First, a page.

Balancing Assertiveness and Patience in Tech Transfer: A NASA Case Study
UPDATE: This tech transfer success has already yielded important public benefits. Vigilant Aerospace’s product was used to support Hurricane Harvey relief efforts. Check out the NASA news story here.
Earlier this spring, NASA’s Armstrong Flight Research Center (AFRC) signed a license allowing Vigilant Aerospace Systems to integrate its patent-pending sense-and-avoid system into the startup company’s FlightHorizon™ avionics platform. This deal is noteworthy not only because it may improve flight safety for all kinds of aircraft, including UAVs/drones, but also because it provides a valuable tech transfer case study.
Having been partnered with the technology transfer office (TTO) at NASA AFRC for many years, Fuentek has supported the commercialization efforts for this aviation control/tracking technology from the beginning. As such, we know how this case illustrates that effective tech transfer often requires balancing assertiveness with patience.
The trick is knowing how assertive to be (i.e., how much time and effort to put into an opportunity) and how patient to be (i.e., don’t give up too early).
Setting the Strategy for Marketing
In evaluating this technology, we found it was clearly fit for commercialization, but our ramp-up to marketing revealed that the technology seemed to be ahead of the market. Industry experts appreciated the innovation, but our efforts to engage them as prospects for licensing didn’t get much traction.
It was clear the market was coming, but at this early stage the landscape and value chain players were too unclear to warrant an aggressive marketing campaign. So instead we recommended a passive campaign, posting an online technology listing on the TTO’s website. Because it was unclear how the market would unfold, we were cautious, advising that it didn’t make sense to spend an overabundance of resources at this early stage.
Leveraging Award/Conference Publicity
While we didn’t recommend an active marketing campaign at this time, we did keep our eyes open for opportunities to get the word out about the technology. So we nominated the invention for the Outstanding Technology Development Award issued by the Far West Region of the Federal Laboratory Consortium for Technology Transfer (FLC). This choice was deliberate—the nomination form was straightforward and easy to complete given the marketing materials we already had. Other awards with complex forms would have required too great an investment of time relative to the expected return.
This strategy, which resulted in a win, paid off in a significant way. You see, that year the Far West and Mid-Continent FLCs combined their yearly meetings with the WBT Open Innovation Forum, which attracted technology-scouting companies and investors. The inventor, who attended to receive his award, collected business cards from folks interested in his award-winning technology. One of those cards was from Cimarron Capital Partners, the venture capital firm that eventually backed Vigilant Aerospace Systems. During our post-meeting follow up, Cimarron invited the inventor to present his technology at another WBT event, which included an audience of entrepreneurs and investors interested in technologies related to unmanned aerial systems.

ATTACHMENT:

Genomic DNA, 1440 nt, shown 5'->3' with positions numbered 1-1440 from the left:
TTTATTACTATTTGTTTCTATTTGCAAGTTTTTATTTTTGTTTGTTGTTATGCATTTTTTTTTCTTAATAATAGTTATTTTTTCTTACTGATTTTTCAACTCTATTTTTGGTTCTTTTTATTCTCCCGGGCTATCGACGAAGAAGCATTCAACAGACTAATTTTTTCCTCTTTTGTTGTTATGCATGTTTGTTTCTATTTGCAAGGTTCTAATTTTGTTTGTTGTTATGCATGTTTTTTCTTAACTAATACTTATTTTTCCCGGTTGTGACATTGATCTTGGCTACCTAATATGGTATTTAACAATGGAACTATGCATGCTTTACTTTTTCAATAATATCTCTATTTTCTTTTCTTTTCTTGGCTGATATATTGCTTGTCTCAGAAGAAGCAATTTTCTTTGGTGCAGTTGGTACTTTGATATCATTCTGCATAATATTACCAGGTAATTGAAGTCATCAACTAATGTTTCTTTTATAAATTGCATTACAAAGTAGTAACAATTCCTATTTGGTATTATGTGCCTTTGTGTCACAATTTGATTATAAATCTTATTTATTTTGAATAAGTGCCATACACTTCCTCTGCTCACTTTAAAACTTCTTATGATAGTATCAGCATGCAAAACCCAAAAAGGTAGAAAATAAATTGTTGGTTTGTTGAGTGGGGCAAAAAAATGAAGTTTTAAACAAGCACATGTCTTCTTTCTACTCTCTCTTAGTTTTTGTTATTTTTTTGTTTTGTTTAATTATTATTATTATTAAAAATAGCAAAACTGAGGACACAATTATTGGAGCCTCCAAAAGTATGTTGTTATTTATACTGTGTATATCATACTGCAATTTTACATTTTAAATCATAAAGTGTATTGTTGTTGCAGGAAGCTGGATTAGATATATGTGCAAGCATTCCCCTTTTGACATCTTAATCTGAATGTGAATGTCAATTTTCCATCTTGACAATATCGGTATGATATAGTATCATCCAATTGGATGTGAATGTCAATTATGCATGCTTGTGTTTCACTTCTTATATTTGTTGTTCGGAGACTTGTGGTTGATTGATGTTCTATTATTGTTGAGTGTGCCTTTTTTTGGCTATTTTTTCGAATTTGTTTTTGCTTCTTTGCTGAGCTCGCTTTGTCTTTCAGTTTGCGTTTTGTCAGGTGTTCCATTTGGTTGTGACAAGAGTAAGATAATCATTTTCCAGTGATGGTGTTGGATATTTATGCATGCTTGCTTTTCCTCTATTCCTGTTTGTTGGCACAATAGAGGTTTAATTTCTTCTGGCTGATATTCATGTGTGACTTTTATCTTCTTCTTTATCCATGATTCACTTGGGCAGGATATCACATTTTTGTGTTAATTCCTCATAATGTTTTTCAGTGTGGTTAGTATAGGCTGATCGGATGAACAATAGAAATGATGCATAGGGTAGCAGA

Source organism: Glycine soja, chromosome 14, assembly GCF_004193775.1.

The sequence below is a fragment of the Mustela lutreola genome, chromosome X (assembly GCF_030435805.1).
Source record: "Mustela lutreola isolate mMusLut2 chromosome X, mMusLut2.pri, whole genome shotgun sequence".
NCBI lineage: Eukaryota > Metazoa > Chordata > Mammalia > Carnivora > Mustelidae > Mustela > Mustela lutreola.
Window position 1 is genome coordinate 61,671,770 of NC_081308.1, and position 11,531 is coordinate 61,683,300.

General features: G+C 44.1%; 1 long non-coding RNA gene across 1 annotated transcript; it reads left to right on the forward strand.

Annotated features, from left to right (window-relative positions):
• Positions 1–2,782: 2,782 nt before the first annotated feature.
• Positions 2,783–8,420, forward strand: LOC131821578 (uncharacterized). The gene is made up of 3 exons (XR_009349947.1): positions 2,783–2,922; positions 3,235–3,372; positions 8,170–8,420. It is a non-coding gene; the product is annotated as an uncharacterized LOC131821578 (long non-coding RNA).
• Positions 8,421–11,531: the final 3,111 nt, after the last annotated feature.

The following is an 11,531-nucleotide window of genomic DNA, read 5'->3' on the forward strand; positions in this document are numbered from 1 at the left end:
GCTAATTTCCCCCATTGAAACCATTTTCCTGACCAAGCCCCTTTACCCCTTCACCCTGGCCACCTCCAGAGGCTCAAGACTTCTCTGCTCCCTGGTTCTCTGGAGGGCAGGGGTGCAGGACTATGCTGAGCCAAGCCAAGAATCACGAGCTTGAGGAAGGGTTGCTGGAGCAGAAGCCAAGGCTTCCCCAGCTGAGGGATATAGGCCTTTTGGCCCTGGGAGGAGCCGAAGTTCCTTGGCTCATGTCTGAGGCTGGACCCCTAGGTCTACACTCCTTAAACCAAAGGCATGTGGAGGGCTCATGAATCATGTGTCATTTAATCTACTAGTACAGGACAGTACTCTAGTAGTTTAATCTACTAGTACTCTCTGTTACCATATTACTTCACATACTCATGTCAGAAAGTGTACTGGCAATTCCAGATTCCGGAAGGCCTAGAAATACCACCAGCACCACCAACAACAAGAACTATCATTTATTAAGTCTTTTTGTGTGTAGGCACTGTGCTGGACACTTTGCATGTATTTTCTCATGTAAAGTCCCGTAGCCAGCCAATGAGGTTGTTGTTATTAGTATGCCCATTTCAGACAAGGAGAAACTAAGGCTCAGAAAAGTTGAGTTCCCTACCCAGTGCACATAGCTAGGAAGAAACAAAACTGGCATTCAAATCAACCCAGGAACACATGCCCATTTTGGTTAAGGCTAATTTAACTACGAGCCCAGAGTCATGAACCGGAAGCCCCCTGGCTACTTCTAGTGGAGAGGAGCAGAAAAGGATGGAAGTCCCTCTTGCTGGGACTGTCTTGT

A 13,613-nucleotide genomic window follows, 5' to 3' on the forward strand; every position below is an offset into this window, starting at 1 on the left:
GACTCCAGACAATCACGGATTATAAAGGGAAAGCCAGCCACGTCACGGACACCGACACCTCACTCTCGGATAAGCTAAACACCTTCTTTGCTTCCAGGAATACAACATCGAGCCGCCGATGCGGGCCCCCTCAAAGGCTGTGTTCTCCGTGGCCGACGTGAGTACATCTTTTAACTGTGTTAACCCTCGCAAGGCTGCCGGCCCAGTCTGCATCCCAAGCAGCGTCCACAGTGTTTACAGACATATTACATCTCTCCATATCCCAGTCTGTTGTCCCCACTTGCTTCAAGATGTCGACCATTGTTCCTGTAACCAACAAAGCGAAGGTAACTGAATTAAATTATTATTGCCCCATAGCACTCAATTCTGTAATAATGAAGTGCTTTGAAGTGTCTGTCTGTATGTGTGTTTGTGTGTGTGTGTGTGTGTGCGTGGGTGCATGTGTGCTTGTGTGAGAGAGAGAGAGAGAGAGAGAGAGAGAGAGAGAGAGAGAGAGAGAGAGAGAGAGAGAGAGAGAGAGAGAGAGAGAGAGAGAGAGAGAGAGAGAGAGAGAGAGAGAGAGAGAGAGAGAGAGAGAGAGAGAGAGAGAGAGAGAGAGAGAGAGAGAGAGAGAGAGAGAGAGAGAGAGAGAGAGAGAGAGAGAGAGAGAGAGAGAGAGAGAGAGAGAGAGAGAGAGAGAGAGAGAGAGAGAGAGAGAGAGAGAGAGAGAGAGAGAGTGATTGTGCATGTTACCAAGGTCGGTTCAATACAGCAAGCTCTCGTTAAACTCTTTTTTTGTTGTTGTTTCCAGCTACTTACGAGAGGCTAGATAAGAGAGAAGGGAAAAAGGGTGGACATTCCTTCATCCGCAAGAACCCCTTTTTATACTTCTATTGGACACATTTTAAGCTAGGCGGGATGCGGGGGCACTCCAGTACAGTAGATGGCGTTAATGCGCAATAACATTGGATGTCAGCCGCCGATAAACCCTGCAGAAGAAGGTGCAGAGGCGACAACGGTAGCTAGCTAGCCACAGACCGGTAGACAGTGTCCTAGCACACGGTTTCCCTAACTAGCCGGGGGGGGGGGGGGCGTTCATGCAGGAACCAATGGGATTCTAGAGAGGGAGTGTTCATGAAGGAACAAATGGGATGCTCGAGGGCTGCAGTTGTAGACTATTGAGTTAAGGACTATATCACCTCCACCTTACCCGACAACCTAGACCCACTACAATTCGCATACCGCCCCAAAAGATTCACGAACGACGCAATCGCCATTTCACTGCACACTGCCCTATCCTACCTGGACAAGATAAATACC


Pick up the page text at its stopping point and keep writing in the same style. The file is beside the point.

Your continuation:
Harnessing Inventor Enthusiasm
Inventors can be great advocates in tech transfer. And in this case, the inventor’s enthusiasm was crucial. He not only continued advancing the technology but also was proactive in making connections, such as those at the FLC meeting that led to the presentation to Cimarron.
As we collaborated with him on his presentation for the investors, the pitch took on just the right tone. It had the right level of detail for an audience of investors, and it focused on the value proposition and other information that they would consider most important. Plus the practice sessions prepared the inventor for the questions that might come up, helping him avoid crossing the line of revealing too much information or making promises that could not be met. Of course, we’d secured non-disclosure agreements (NDAs) during the meeting preparations, but still it was important to protect AFRC’s position as negotiations began.
Considering the Offer Carefully
Following best practices when it comes to licensing negotiations helped the TTO secure a win-win agreement between NASA AFRC and Cimarron-backed Vigilant based on a multitude of factors. Of course, I can’t reveal the details here, but suffice to say that the process again combined the principles of assertiveness and patience. From analyzing the proposed royalty rate against similar deals to conducting due diligence in examining the pro forma, the TTO was able to be thorough without seeming arduous. Carefully thinking through their responses to Vigilant’s proposals and requests helped the TTO ensure that they secured a fair deal while also making sure that NASA technology could be used to help a small company get off the ground, benefit the economy, and make the technology widely available.
It was a pleasure to collaborate with the TTO in this final phase of the process. Helping ensure our client got a fair deal and supporting them throughout the negotiations is only part of what we do at Fuentek, but quite frankly it’s one of the most satisfying parts. This is particularly true when we’ve been able to accompany them along the entire road to technology transfer.
For information on how Fuentek can help you manage your organization’s intellectual property (IP), contact us today.